Suppressing resistance to cancer therapy
Capitalising on competition between cells, and on cooperation between disciplines.
The paper in Nature Communications is here: http://go.nature.com/2CxCtln
In March 2011, Michael Hochberg from Montpellier’s Institute of Evolutionary Sciences crossed campuses to the Institute of Molecular Genetics to give a seminar advocating a different way of seeing cancer. The evolutionary viewpoint so appealed to cell biologist Dan Fisher that he pitched a collaborative project, which became part of my postdoctoral stint in the Hochberg group, and which culminated in a paper published in Nature Communications last month.
What can a Darwinian perspective offer cancer research? For starters, evolutionary arguments can explain why cancer exists at all, and why cancer risk doesn’t simply correlate with organismal body size and lifespan, nor with the number of cell divisions in a tissue. Patterns of tumour progression and diversification can be understood – potentially even predicted – by considering how natural selection and genetic drift act on expanding populations. And most importantly for patients, evolutionary theory proposes unconventional approaches to cancer prevention and treatment.
The subject of our project was adaptive therapy. As originally formulated, “The goal of adaptive therapy is to enforce a stable tumor burden by permitting a significant population of chemosensitive cells to survive so that they, in turn, suppress proliferation of the less fit but chemoresistant subpopulations.” In eco/evo parlance, this means reducing the fitness of drug sensitive cancer cells while preventing the competitive release of resistant cells, which is the main reason why conventional treatment fails. In clinical terms, the vision is to transform deadly cancers into manageable chronic diseases.
Our aim was to examine how adaptive therapy might work in practice. Does resistance truly incur a fitness cost? How can resistance be suppressed? How much will adaptive therapy benefit patients?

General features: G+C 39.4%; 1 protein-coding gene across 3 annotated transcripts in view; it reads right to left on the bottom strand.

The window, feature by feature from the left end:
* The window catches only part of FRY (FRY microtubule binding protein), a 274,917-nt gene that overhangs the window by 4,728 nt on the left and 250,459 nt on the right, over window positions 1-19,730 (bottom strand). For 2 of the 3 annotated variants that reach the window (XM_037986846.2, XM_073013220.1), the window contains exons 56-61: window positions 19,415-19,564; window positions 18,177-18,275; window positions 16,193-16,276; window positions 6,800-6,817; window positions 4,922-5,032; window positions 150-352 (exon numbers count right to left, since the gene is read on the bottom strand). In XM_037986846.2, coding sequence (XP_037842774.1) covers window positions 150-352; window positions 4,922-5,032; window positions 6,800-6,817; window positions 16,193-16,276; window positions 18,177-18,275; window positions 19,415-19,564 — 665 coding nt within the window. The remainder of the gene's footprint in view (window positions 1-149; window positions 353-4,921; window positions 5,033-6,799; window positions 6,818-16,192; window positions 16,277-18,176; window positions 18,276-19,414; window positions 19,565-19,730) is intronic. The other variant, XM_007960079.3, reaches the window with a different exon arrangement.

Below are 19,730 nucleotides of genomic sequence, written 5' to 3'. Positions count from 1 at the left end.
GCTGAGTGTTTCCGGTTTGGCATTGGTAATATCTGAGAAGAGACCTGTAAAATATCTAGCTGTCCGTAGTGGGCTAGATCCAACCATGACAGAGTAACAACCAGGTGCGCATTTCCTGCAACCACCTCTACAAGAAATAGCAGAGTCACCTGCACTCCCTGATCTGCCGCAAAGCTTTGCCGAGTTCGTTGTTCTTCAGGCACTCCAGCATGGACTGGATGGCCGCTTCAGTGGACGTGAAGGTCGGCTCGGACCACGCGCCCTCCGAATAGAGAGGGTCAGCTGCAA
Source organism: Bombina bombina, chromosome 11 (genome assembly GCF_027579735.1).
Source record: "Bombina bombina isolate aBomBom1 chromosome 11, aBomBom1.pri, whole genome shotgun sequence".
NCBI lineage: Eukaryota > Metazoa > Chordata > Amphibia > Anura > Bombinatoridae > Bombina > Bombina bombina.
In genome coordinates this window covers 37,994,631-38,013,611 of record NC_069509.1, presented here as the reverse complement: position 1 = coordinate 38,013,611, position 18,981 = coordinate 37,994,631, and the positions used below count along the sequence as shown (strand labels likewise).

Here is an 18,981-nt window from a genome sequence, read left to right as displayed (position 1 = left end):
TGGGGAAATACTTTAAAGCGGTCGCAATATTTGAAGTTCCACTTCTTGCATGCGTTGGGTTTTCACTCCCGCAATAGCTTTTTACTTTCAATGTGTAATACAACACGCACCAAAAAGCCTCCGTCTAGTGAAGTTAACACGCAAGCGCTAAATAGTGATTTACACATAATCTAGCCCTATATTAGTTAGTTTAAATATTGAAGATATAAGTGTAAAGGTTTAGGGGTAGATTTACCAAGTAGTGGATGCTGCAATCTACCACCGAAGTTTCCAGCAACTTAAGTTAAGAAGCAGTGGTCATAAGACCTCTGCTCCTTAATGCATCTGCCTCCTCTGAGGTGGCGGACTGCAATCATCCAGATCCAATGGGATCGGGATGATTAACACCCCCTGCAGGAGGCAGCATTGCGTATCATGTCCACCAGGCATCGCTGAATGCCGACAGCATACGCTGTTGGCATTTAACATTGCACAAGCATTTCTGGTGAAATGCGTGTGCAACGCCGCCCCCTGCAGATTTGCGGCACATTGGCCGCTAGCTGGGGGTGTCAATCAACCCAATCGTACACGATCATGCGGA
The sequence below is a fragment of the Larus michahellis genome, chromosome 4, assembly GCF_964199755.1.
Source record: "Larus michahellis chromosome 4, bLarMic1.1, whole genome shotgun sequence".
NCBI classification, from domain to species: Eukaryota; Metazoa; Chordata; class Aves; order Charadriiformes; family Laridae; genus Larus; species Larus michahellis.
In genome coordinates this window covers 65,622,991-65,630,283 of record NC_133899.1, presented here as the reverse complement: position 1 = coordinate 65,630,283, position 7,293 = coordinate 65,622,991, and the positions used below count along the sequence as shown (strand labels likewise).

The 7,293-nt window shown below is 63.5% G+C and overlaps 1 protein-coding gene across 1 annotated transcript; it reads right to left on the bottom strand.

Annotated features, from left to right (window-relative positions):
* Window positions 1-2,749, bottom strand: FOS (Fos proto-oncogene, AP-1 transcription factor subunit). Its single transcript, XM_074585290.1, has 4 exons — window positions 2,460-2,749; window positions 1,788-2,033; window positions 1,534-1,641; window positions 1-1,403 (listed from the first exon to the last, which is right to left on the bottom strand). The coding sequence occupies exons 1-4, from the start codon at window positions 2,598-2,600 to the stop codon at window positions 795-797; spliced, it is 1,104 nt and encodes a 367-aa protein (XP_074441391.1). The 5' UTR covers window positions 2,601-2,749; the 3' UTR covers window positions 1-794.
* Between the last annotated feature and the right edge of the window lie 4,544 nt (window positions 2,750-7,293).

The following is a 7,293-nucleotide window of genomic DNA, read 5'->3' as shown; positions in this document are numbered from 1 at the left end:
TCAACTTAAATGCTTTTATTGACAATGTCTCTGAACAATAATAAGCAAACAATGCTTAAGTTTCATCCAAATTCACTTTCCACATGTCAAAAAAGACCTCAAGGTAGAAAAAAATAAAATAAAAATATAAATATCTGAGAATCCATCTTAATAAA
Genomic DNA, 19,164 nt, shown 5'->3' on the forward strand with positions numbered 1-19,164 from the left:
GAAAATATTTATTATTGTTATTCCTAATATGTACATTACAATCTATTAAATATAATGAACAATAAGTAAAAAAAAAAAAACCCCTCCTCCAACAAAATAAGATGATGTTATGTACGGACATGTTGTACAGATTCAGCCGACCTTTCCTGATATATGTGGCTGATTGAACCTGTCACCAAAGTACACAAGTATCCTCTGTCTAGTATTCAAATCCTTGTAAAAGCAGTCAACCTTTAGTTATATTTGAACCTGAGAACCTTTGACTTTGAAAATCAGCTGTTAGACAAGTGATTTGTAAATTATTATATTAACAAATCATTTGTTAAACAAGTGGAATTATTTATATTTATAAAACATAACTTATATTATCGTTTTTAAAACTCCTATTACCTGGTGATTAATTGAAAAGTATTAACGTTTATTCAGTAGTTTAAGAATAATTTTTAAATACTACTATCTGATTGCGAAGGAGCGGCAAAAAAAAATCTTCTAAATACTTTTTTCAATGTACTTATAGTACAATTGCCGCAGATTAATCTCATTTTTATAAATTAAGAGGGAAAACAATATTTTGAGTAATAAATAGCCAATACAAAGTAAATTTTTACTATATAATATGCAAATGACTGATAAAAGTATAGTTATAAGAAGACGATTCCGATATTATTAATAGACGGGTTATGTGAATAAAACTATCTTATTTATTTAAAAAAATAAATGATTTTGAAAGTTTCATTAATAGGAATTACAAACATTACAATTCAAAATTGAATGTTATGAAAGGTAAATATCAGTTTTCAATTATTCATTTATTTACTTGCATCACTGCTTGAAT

We set about answering these questions through iterated experiments and mathematical modelling. PhD student Katarina Bacevic and her colleagues in the Fisher lab examined interactions between drug sensitive and resistant cells on culture plates and in tumour spheroids, which recapitulate the essential spatial structure of tumours in highly controllable conditions. They also investigated molecular mechanisms of resistance. And every few weeks for three years, I cycled up the hill from my institute to theirs to discuss findings and plan next steps. This continual dialogue enabled me to create mathematical models and computational simulations consistent with experimental protocols and biological understanding of our system. In return, insights from theory ensured that experiments were appropriate for testing the evolutionary assumptions on which adaptive therapy depends.
The experiments confirmed that cancer cells pay a fitness cost for resistance to our candidate adaptive therapy drug and, crucially, spatial structure amplifies this cost. When my colleagues applied just enough drug to halt tumour spheroid growth, the majority drug-sensitive cells effectively constrained proliferation of the minority resistant cells. In contrast, when they applied a higher dose that wiped out the sensitive cells – which is the aim of conventional treatment – the resistant remnants escaped and expanded.
To determine the factors underlying these observations, I created a computational simulation of the tumour spheroid system, which could recapitulate the experimental results. By running many stochastic simulations, I found that the initial spatial distribution of resistance is especially influential. The smaller the distance between the outermost resistant cell and the spheroid’s surface when treatment begins, the lower the chance of successful treatment.
So how much might adaptive therapy extend patient survival, relative to conventional treatment? To obtain some analytical insight, I devised a simple, general mathematical model of tumour evolution. When resistant cell fitness is frequency dependent, the model predicts an upper bound on survival benefit. The limit mostly depends on the relative fitness of resistant cells when they are rare, which in turn depends on their initial spatial distribution. But adaptive therapy may outperform this prediction if it can further manipulate the tumour’s microenvironment, such as by depleting resources or by permitting regrowth of sensitive cells between doses (as another recent study examined in more detail).
In light of our long and close collaboration, my coauthors and I were delighted when a reviewer described our study as “an outstanding example of multidisciplinary research that integrates mathematical modeling with empirical studies”. The reviewer further noted that such cooperation “unfortunately remains rare in cancer.” Intent on overturning the status quo, we’re already planning follow-up experiments and – of course – complementary mathematical modelling.